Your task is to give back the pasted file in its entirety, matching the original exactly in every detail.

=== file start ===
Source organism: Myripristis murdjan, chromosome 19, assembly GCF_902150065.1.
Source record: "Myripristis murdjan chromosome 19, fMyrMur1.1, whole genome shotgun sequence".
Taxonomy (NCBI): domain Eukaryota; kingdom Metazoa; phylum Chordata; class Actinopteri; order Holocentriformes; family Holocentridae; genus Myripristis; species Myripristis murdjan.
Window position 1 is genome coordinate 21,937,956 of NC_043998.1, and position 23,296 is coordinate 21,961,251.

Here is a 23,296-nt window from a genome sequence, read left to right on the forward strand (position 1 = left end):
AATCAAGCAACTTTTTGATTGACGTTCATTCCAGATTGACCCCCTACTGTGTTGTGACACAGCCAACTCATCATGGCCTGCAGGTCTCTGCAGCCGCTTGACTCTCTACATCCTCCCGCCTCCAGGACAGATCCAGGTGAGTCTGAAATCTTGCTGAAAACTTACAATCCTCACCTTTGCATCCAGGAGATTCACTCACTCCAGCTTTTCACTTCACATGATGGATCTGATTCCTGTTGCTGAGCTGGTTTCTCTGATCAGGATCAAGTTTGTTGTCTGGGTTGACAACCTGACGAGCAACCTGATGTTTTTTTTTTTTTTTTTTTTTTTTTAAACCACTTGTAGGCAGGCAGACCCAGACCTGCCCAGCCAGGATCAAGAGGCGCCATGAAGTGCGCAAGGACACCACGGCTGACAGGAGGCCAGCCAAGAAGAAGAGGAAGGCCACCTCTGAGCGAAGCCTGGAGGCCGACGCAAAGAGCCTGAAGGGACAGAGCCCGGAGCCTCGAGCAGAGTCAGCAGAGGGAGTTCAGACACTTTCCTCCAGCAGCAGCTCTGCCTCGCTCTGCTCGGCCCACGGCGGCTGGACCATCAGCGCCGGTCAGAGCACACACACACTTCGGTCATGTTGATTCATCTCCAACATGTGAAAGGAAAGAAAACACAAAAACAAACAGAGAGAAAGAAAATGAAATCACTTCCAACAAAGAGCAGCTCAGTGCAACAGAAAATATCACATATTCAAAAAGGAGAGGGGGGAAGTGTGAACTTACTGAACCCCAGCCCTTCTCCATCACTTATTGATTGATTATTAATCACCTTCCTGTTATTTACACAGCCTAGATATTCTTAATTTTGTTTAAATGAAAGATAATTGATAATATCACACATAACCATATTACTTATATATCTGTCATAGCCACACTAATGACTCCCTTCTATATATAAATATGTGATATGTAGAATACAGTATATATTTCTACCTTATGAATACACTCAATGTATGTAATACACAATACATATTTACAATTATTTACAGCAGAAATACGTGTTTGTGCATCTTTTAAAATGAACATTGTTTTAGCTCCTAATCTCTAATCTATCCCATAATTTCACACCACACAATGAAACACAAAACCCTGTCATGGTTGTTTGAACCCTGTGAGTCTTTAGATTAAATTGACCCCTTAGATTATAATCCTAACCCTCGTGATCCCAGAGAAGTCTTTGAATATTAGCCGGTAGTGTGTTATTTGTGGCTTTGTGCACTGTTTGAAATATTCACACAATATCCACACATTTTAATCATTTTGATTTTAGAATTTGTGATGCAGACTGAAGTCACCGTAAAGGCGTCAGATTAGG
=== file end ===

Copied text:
Source organism: Myripristis murdjan, chromosome 19, assembly GCF_902150065.1.
Source record: "Myripristis murdjan chromosome 19, fMyrMur1.1, whole genome shotgun sequence".
Taxonomy (NCBI): domain Eukaryota; kingdom Metazoa; phylum Chordata; class Actinopteri; order Holocentriformes; family Holocentridae; genus Myripristis; species Myripristis murdjan.
Window position 1 is genome coordinate 21,937,956 of NC_043998.1, and position 23,296 is coordinate 21,961,251.

Here is a 23,296-nt window from a genome sequence, read left to right on the forward strand (position 1 = left end):
AATCAAGCAACTTTTTGATTGACGTTCATTCCAGATTGACCCCCTACTGTGTTGTGACACAGCCAACTCATCATGGCCTGCAGGTCTCTGCAGCCGCTTGACTCTCTACATCCTCCCGCCTCCAGGACAGATCCAGGTGAGTCTGAAATCTTGCTGAAAACTTACAATCCTCACCTTTGCATCCAGGAGATTCACTCACTCCAGCTTTTCACTTCACATGATGGATCTGATTCCTGTTGCTGAGCTGGTTTCTCTGATCAGGATCAAGTTTGTTGTCTGGGTTGACAACCTGACGAGCAACCTGATGTTTTTTTTTTTTTTTTTTTTTTTTTAAACCACTTGTAGGCAGGCAGACCCAGACCTGCCCAGCCAGGATCAAGAGGCGCCATGAAGTGCGCAAGGACACCACGGCTGACAGGAGGCCAGCCAAGAAGAAGAGGAAGGCCACCTCTGAGCGAAGCCTGGAGGCCGACGCAAAGAGCCTGAAGGGACAGAGCCCGGAGCCTCGAGCAGAGTCAGCAGAGGGAGTTCAGACACTTTCCTCCAGCAGCAGCTCTGCCTCGCTCTGCTCGGCCCACGGCGGCTGGACCATCAGCGCCGGTCAGAGCACACACACACTTCGGTCATGTTGATTCATCTCCAACATGTGAAAGGAAAGAAAACACAAAAACAAACAGAGAGAAAGAAAATGAAATCACTTCCAACAAAGAGCAGCTCAGTGCAACAGAAAATATCACATATTCAAAAAGGAGAGGGGGGAAGTGTGAACTTACTGAACCCCAGCCCTTCTCCATCACTTATTGATTGATTATTAATCACCTTCCTGTTATTTACACAGCCTAGATATTCTTAATTTTGTTTAAATGAAAGATAATTGATAATATCACACATAACCATATTACTTATATATCTGTCATAGCCACACTAATGACTCCCTTCTATATATAAATATGTGATATGTAGAATACAGTATATATTTCTACCTTATGAATACACTCAATGTATGTAATACACAATACATATTTACAATTATTTACAGCAGAAATACGTGTTTGTGCATCTTTTAAAATGAACATTGTTTTAGCTCCTAATCTCTAATCTATCCCATAATTTCACACCACACAATGAAACACAAAACCCTGTCATGGTTGTTTGAACCCTGTGAGTCTTTAGATTAAATTGACCCCTTAGATTATAATCCTAACCCTCGTGATCCCAGAGAAGTCTTTGAATATTAGCCGGTAGTGTGTTATTTGTGGCTTTGTGCACTGTTTGAAATATTCACACAATATCCACACATTTTAATCATTTTGATTTTAGAATTTGTGATGCAGACTGAAGTCACCGTAAAGGCGTCAGATTAGG